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While I’m in Denmark, you can be too. . . .

Though it centers on dancing, SEEING THINGS means to look at other food for the eye as well. Here’s some that’s available at a mere click: From the menu in the left hand column, choose “Design after 1900,” then scroll down and click on “for a comprehensive view of 20th century Danish chairs”; next, click on the pale turquoise box that says “DANSKE STOLE,” and vaersgo, as the Danes say—there you are!

Explanation: Denmark’s weather is so often gloomy and its hours of winter daylight so few, the Danes sagely tend to stay home a lot. They’ve made the most of their confined situation, cultivating the home arts, among them designs for living—furniture, lighting, glass- and tableware—to breathtaking levels of achievement. A peak era of this accomplishment, extending from the second decade of the 20th century through the fifties, came to be called Danish Modern, and chairs are arguably its most potent product. Classic Danish Modern chairs, by the likes of Kaare Klint, Arne Jacobsen, Finn Juhl, and Hans J. Wegner, are nothing less than pieces of sculpture—and now, as you see, there’s a website to prove it.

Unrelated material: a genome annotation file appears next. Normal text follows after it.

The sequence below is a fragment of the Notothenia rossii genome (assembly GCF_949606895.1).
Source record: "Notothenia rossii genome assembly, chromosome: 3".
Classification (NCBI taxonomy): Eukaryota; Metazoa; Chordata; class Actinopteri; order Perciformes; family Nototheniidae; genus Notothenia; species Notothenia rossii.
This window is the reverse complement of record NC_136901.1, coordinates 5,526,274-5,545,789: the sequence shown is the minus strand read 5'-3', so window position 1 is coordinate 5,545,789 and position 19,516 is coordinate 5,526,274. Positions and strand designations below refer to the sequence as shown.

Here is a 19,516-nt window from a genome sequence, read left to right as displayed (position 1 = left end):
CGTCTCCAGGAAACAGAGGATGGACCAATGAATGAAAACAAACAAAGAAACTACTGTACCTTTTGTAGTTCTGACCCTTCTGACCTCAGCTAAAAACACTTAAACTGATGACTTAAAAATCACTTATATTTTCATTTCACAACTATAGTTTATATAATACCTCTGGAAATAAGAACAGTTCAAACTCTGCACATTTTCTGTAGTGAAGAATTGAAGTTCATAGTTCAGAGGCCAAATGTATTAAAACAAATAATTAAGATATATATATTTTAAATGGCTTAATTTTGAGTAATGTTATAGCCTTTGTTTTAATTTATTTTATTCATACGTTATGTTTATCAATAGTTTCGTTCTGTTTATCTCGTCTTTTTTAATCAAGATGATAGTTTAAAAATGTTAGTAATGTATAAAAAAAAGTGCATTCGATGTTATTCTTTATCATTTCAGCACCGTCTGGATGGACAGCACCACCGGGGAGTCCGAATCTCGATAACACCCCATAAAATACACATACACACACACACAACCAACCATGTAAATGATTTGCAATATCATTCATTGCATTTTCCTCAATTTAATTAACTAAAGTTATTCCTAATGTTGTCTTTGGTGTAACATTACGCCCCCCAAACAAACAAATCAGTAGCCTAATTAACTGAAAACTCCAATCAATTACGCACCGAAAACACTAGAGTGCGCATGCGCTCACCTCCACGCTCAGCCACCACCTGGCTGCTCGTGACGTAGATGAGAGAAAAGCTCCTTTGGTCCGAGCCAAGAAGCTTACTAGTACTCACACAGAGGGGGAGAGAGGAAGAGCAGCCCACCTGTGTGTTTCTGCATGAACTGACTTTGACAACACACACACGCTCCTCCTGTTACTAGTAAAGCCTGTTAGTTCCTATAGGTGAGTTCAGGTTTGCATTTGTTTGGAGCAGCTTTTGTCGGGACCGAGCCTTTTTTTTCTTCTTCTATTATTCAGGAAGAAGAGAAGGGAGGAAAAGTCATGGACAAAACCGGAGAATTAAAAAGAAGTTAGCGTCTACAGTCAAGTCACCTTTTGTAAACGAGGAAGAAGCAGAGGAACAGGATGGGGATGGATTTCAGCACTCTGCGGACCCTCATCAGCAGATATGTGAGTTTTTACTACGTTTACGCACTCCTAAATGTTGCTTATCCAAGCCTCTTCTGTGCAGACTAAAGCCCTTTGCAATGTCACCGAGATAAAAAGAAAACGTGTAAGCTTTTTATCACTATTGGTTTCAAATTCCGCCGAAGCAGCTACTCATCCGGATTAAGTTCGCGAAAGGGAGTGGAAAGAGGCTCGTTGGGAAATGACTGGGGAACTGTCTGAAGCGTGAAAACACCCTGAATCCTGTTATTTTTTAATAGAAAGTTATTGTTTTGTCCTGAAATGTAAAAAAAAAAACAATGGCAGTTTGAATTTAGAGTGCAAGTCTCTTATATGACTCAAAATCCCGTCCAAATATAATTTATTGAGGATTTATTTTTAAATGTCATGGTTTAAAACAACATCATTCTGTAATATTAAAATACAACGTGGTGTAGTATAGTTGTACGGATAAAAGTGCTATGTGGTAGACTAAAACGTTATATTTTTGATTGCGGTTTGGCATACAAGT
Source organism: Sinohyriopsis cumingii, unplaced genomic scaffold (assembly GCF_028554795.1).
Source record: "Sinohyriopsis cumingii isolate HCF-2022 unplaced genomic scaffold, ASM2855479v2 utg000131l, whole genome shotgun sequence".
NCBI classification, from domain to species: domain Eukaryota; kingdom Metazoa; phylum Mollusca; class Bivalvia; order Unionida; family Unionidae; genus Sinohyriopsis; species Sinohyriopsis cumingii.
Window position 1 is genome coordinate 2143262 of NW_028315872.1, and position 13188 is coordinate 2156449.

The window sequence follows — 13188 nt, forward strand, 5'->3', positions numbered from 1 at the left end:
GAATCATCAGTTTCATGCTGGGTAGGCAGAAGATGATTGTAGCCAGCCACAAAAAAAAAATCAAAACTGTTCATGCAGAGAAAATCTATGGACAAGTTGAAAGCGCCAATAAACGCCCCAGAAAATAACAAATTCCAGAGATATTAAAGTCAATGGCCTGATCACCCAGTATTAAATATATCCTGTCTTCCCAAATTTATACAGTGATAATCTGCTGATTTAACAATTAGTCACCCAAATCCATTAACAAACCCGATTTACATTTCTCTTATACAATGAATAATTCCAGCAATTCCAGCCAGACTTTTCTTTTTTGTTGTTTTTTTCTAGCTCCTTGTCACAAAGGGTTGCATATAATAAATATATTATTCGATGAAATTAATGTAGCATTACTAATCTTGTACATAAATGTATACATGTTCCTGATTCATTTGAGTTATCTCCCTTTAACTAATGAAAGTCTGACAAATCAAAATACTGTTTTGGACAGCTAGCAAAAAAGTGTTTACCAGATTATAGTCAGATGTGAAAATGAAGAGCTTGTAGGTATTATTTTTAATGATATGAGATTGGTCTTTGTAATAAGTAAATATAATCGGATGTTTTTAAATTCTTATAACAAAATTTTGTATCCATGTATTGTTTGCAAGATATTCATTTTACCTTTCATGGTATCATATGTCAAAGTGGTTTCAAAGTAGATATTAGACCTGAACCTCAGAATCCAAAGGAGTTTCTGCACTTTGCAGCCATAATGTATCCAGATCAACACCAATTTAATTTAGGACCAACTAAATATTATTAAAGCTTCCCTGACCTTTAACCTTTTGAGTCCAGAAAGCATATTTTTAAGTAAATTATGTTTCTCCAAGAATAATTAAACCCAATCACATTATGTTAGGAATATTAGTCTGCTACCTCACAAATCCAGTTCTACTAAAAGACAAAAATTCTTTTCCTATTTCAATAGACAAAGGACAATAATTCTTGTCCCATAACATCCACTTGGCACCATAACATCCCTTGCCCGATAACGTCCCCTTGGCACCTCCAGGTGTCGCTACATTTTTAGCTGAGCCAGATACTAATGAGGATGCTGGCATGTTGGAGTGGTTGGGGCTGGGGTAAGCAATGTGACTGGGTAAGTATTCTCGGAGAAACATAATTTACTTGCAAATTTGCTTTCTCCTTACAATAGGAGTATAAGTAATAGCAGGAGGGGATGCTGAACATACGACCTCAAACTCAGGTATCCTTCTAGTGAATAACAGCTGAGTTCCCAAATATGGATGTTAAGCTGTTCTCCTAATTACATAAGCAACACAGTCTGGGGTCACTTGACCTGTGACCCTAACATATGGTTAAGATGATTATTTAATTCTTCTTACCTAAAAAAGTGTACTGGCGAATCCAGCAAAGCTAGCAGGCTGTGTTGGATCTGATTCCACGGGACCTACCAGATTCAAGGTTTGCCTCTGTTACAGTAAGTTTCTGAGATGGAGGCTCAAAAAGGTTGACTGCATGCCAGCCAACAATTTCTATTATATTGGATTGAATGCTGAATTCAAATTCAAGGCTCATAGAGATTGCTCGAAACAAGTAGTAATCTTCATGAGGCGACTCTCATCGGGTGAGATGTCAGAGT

Copenhagen’s Kunstindustri Museum (the Danish Museum of Decorative Art, to its English-speaking friends), has essentially created a mini-museum online. For openers, it presents a 65-item thumbnail-scale parade of icon-status chairs. Click on one that seizes your eye and it’s delivered enlarged, along with as many as a half dozen alternative views (also enlargeable). You get to see your chosen chair every which way, as if you were walking around it. You also get to gaze down on it, as if you were the God of Furniture, seeing the object and declaring it to be good. Additional shots offer close-ups of sensuous details—the sinuous curve of the chair’s back or legs, the sleekness of the joins. This is far more access than any museum or, for that matter, any of the several Copenhagen shops devoted to vintage Danish furniture can provide. Granted, these are photographs; you’re not in the same room as the chair. But the photos are superb—so clear and deep-dimensioned, they seem almost tactile.

Words, words, words. The Kunstindustri Museum site as a whole offers an English-language version, but the chairs segment hasn’t yet undergone translation. So if your Danish is non-existent, corollary information such as the designers’ bios and the explanation of technical terms will remain undecipherable. But the meticulously cross-referenced Chairs remains eminently negotiable. Søg means “search”; alle means “all”; “chairs” are stole, and here at you almost feel you’re sitting in them—at home, at ease, embraced by beauty.

© 2003 Tobi Tobias

an ArtsJournal blog